Des Moines, Iowa The thrill of victory, painted all over her face with an All-American smile, never felt better for Kansas University junior triple jumper Andrea Geubelle than when she and everyone else in Drake Stadium thought she had won an NCAA Outdoor championship Saturday in the triple jump.
An endless stream of tears streaming down that same face made it clear that the agony of having that title taken away when an appeal by a coach from another school was upheld after completion of the event gave her a worse feeling than she ever had experienced.
As Geubelle was discussing her national title with reporters, a meet official approached her, said, “Kansas, you have to come right now,” and escorted her to the adjoining room where athletes catch their breath after competing.
It was then and there that Geubelle learned her first-place jump was wiped out after a coach from Southern Miss filed an appeal and a three-judge panel that reviewed the video overturned the original outcome. The rules allow for an appeal to be filed up to 30 minutes after completion of the event.
Geubelle’s temporary first-place jump, measured at 46 feet, 11 3/4 inches, would have earned 10 points for KU in the team standings. She fouled twice after what she thought had been the winning jump, so her jump in the preliminary heat of 45 feet, 5 inches stood as her best and was good for third place and six points.
Moments after Geubelle learned of her fate, the KU women’s 4X400-meter relay team, which had high hopes of winning a national championship, finished third in the race, only to find out later that those six points turned into zero because of a lane violation.
Despite the pair of disappointments, the Kansas women tied with Clemson for fourth place with 28 points, behind national champion LSU (68 points), runner-up Oregon (52) and Big 12 foe Texas A&M; (32).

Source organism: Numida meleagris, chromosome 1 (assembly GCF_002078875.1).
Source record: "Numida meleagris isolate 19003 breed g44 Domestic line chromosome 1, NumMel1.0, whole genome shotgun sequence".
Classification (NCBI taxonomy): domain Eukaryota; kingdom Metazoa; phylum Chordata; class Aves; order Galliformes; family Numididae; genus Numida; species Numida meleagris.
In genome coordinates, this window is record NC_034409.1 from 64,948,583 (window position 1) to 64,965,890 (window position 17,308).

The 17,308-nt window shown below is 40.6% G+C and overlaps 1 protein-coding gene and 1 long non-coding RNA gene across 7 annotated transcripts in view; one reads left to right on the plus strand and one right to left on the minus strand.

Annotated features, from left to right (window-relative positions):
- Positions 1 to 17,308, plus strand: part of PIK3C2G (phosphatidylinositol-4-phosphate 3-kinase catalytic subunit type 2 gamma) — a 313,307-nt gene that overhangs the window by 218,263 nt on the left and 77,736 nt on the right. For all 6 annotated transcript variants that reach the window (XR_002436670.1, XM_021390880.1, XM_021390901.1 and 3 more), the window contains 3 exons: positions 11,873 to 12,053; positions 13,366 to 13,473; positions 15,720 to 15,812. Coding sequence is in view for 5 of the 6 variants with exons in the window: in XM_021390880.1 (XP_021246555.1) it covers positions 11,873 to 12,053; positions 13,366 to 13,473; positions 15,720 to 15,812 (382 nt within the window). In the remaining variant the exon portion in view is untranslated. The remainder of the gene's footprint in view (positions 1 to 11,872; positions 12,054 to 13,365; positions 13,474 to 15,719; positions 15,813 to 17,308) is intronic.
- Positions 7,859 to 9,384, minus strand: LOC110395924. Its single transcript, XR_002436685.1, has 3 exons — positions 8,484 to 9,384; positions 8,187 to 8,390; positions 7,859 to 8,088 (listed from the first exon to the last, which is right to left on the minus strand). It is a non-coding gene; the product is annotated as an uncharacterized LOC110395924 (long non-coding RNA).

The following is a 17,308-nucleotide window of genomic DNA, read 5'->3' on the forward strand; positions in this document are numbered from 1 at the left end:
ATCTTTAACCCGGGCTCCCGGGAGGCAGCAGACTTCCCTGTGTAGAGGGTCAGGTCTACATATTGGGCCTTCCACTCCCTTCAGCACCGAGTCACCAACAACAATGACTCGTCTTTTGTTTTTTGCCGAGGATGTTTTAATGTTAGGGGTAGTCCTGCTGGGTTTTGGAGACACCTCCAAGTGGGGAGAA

Nearly a half-hour after learning the news that devastated her, Geubelle stood on the award stand wiping away tears.
The ruling elevated Ganna Demydova (46-7 1/4) of Southern Miss from second place to first and San Diego State’s Shanieka Thomas from third to second (45-9 3/4).
“If I had known it was a foul on my first jump, I would have made a lot of adjustments and probably jumped 47 feet today,” Geubelle said.
Instead, figuring she had won the event, she didn’t worry about fouling on her final two jumps and let it fly. She said her last jump, a foul, was measured at 47-11 1/2.
Kansas coach Stanley Redwine experienced mixed feelings at the end of the day, but pride won out over the others.
“Fourth place was great for us,” said Redwine of the KU women’s best-ever finish in the national outdoor meet. “We had some fouls at the end, some penalties at the end that affected the team score even more, but I can’t be more excited for our group. The coaches have done a commendable job, and we’re really excited about our athletes and what it means for the university.”
Shot-putter Mason Finley earned a point Saturday for the KU men with an eight-place finish in the shot put (63-7), and the men finished tied for 23rd with Iowa, Kansas State and Ohio State.